Against the backdrop of an unfriendly market environment, we have faced multiple challenges that have had an adverse effect on our overall financial performance over the past 12 months. First, the large display driver IC and small/medium driver IC markets experienced chip-on-film or COF and wafer capacity shortages respectively. The severe shortages significantly affected our ability to fulfill customer orders in the back half of 2018, which not only impacted our 2018 sales, but also jeopardized our ability to win new projects with customers at the time. While these constraints were resolved toward the end of 2018, we are still suffering from the repercussions of the loss of new projects as we did not get to take part in the mass production of those projects, many of which started in the second or third quarter this year. Second, beginning earlier this year, there has been a major pullback in demand for DDICs as panel makers facing an industrywide overcapacity and uncertain economic outlook, cut back their production and, in the meantime, attempt to lower their DDIC inventory which they built earlier to address the IC shortage concern. The combination of these two factors has negatively impacted our performance in the second half of 2018 as well as full year 2019. Separately, in the smartphone segment, new model opportunities which we count on to boost our new generation TDDI product shipment have been limited so far in 2019 due to a slow smartphone market.

In summary, while we expects strong TDDI growth in 2019, its contribution to our overall sales will be offset by decreases in large panel and automotive DDICs, which have been negatively impacted by the unfavorable market environment. Notwithstanding the current business headwinds, we are committed to the long-term strategy of achieving a balanced portfolio of DDIC and non-DDIC products. Looking forward, we believe that as a market and technology leader in DDIC we are positioned well to regain market share in both large and small/medium display segments where we have seen major new project opportunities emerging with our customers. At the same time, we are working toward capitalizing on the unique non-driver technologies where we have invested heavily in the last few years, particularly 3D sensing and ultra-low power smart phone sensing. I will elaborate on some of those areas in a moment.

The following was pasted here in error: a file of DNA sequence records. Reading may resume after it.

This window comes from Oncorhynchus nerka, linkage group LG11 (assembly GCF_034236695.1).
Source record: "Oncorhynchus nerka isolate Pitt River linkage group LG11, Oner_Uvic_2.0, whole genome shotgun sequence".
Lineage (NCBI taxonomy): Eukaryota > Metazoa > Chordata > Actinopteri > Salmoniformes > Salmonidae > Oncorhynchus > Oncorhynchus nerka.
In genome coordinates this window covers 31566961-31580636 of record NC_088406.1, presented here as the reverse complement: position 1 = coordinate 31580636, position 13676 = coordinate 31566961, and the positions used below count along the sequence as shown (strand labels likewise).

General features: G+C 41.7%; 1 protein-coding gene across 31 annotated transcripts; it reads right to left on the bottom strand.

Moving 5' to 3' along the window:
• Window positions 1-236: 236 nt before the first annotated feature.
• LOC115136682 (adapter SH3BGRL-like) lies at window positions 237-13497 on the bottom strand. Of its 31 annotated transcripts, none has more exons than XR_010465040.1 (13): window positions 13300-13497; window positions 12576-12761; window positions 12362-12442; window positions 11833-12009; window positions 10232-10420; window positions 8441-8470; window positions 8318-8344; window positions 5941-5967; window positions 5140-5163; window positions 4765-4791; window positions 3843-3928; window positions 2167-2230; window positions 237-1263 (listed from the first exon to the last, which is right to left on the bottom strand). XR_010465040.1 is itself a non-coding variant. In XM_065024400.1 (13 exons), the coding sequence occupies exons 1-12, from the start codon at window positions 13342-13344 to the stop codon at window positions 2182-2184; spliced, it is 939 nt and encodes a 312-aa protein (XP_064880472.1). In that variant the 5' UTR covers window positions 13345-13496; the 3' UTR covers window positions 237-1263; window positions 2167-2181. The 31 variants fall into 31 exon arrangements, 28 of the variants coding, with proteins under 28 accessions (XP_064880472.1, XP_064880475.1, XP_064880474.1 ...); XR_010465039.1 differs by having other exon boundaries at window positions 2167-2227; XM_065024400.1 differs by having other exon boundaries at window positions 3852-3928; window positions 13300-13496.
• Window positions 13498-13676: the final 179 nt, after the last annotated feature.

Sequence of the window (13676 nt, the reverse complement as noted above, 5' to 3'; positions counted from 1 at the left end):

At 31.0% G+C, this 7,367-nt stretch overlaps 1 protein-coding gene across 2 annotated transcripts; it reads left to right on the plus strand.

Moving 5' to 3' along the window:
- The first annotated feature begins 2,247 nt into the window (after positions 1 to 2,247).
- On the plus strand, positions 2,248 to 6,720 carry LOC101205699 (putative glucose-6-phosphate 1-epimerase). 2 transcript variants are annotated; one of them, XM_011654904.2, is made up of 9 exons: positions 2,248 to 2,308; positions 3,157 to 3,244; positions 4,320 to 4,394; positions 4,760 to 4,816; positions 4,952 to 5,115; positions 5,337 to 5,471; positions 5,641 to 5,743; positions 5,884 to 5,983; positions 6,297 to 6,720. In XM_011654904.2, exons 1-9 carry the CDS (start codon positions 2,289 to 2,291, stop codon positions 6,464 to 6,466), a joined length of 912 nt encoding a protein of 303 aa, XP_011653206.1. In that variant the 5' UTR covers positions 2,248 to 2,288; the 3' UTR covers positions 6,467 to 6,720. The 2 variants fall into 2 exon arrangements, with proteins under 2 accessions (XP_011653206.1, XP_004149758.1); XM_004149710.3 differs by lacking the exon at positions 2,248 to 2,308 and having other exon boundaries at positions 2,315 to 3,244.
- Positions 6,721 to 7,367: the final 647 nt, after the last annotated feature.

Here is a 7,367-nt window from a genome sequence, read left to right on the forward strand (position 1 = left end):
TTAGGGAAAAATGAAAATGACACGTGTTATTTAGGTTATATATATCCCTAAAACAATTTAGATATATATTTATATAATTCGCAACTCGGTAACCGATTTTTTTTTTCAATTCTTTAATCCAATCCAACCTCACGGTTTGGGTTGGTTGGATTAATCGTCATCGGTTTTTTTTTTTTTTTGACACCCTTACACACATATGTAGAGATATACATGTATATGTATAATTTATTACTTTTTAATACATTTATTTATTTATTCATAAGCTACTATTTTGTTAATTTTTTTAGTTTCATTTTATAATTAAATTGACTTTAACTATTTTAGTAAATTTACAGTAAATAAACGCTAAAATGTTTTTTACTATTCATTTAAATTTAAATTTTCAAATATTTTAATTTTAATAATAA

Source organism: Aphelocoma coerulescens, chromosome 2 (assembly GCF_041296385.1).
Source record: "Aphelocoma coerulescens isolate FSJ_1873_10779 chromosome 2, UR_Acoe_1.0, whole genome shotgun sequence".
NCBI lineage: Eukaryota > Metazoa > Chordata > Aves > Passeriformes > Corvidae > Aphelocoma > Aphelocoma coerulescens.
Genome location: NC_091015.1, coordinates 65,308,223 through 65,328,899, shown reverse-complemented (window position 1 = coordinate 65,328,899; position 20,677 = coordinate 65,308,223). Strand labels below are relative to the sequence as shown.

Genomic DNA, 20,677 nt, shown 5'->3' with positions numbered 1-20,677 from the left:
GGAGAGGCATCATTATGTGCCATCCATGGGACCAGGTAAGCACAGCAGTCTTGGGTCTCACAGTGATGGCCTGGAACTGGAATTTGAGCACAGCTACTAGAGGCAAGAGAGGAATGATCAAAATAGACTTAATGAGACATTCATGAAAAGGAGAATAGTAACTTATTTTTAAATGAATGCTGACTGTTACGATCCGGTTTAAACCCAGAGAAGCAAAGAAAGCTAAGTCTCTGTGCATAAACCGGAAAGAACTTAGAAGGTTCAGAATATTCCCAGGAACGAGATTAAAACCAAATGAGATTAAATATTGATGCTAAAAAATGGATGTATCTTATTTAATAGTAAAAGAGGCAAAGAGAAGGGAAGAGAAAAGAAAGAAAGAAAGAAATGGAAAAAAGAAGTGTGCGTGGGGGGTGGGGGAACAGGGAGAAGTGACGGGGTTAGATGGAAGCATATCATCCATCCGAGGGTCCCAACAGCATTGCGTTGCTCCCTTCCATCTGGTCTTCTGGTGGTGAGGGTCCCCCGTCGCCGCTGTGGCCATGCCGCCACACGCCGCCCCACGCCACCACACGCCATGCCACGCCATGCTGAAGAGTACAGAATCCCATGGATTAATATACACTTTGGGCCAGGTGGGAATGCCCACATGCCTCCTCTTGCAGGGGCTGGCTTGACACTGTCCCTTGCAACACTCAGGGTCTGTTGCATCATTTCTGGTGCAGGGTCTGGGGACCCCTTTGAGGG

Last but not least, while we are making good progress in the development of strategic technologies, we have kept R&D expenses approximately flat compared to last year. These include next generation display driver technology for 8K TV and AMOLED, 3D sensing for both mobile phone and non-mobile phone applications and the ultra-low power smart sensing solutions. We are committed to our overall strategy and continue to invest in technology to drive our long-term growth.

Now let me give you further insights we have on 3D -- our third quarter guidance. As usual, let us start with the large panel display driver IC business update. During the second quarter our business, and the overall market, remained weak due to panel overcapacity and high inventory on the backdrop of an uncertain global economy. Panel makers have reduced production output, resulting in decreased demand and price erosion for DDIC products. We expect these trends will continue into Q3 and the remainder of 2019. Another major factor affecting our large display driver IC business is the material cost. Although COF demand has started to show signs of relaxation, the supply remains tight and prices in Q3 remain high. The overall outlook of our large panel DDIC business for the second half of 2019 has reversed since our last report due to the reasons mentioned above. We now expect our third quarter revenue in the large display driver IC segment to decrease sequentially by high-teens with lower gross margin. Based on the information currently available, it is unlikely that overcapacity and weak demand in the large panel will change in the near future. As a result, we expect revenue to decline further in Q4 for this segment with continued margin pressure. Despite the short-term weak outlook we are making good progress securing new design wins from our existing customers. We expect to return to growth starting Q1 2020. Our technology development 8K TVs will continue to hold a small share in the TV market because 8K content and transmission technology are still early in its lifecycle. But 8K TVs remain a strategic area for Himax and are expected to boost demand for higher LCD driver ICs and timing controller contents.